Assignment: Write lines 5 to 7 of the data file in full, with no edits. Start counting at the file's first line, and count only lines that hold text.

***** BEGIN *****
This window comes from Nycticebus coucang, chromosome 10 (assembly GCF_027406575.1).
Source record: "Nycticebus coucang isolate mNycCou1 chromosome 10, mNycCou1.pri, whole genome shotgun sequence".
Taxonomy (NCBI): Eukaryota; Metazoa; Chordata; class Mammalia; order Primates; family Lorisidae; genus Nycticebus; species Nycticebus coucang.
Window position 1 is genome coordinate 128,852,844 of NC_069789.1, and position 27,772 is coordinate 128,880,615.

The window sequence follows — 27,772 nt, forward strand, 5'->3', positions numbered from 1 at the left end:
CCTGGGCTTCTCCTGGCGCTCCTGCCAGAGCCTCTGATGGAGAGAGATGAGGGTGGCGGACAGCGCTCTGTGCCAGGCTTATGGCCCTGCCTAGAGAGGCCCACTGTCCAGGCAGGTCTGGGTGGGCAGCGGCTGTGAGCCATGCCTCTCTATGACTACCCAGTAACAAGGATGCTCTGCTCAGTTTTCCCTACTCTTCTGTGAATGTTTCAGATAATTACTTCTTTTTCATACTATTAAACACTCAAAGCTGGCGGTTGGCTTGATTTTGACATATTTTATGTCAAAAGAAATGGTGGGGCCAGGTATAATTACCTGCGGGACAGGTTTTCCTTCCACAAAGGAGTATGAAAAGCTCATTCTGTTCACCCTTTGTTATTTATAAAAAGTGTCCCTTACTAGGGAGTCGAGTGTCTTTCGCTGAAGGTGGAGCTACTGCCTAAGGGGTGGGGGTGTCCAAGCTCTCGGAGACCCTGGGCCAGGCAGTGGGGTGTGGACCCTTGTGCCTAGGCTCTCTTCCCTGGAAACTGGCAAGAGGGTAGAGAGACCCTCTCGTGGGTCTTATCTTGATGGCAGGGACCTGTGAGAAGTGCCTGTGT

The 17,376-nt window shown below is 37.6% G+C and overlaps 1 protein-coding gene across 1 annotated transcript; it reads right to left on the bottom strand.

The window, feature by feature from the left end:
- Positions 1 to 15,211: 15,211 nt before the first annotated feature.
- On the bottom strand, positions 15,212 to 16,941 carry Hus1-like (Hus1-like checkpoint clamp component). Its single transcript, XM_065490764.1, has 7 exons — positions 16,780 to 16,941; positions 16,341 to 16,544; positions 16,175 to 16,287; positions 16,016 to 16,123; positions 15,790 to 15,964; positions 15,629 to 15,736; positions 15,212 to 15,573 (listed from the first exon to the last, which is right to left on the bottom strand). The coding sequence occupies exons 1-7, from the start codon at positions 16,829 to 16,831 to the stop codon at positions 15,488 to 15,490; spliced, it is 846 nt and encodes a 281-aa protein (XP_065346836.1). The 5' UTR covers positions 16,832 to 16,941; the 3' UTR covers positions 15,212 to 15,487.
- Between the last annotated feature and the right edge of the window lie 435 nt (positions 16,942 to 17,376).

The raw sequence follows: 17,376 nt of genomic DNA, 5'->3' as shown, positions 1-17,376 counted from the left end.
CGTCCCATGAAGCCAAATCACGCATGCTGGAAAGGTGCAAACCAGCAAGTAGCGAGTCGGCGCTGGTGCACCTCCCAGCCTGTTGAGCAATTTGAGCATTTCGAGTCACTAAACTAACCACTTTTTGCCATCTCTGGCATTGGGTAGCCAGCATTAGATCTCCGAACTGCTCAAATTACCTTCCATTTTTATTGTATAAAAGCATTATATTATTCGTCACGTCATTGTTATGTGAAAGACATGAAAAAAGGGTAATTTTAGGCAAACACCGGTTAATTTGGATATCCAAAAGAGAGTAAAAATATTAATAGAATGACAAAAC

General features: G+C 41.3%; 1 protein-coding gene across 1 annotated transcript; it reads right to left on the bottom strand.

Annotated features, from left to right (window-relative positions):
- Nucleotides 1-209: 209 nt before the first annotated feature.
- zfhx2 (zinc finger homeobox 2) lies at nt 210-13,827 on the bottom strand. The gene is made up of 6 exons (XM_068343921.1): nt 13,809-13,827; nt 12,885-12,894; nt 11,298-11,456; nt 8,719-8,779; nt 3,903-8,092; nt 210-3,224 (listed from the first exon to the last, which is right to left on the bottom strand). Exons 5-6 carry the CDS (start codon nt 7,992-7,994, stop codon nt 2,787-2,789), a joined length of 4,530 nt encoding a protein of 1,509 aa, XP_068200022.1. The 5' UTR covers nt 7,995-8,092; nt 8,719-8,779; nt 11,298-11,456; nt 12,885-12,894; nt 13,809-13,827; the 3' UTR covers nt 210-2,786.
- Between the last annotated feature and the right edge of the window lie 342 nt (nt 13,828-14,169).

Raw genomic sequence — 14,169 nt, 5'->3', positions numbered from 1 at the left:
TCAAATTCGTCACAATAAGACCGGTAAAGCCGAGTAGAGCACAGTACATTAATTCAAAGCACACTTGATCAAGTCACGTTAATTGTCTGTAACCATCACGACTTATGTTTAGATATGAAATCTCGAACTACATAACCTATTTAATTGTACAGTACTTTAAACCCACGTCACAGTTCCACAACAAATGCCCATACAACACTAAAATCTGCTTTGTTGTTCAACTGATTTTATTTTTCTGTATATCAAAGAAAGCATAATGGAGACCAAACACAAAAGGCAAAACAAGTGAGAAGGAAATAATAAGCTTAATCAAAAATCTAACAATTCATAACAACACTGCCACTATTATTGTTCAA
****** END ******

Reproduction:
The window sequence follows — 27,772 nt, forward strand, 5'->3', positions numbered from 1 at the left end:
CCTGGGCTTCTCCTGGCGCTCCTGCCAGAGCCTCTGATGGAGAGAGATGAGGGTGGCGGACAGCGCTCTGTGCCAGGCTTATGGCCCTGCCTAGAGAGGCCCACTGTCCAGGCAGGTCTGGGTGGGCAGCGGCTGTGAGCCATGCCTCTCTATGACTACCCAGTAACAAGGATGCTCTGCTCAGTTTTCCCTACTCTTCTGTGAATGTTTCAGATAATTACTTCTTTTTCATACTATTAAACACTCAAAGCTGGCGGTTGGCTTGATTTTGACATATTTTATGTCAAAAGAAATGGTGGGGCCAGGTATAATTACCTGCGGGACAGGTTTTCCTTCCACAAAGGAGTATGAAAAGCTCATTCTGTTCACCCTTTGTTATTTATAAAAAGTGTCCCTTACTAGGGAGTCGAGTGTCTTTCGCTGAAGGTGGAGCTACTGCCTAAGGGGTGGGGGTGTCCAAGCTCTCGGAGACCCTGGGCCAGGCAGTGGGGTGTGGACCCTTGTGCCTAGGCTCTCTTCCCTGGAAACTGGCAAGAGGGTAGAGAGACCCTCTCGTGGGTCTTATCTTGATGGCAGGGACCTGTGAGAAGTGCCTGTGT

The 17,376-nt window shown below is 37.6% G+C and overlaps 1 protein-coding gene across 1 annotated transcript; it reads right to left on the bottom strand.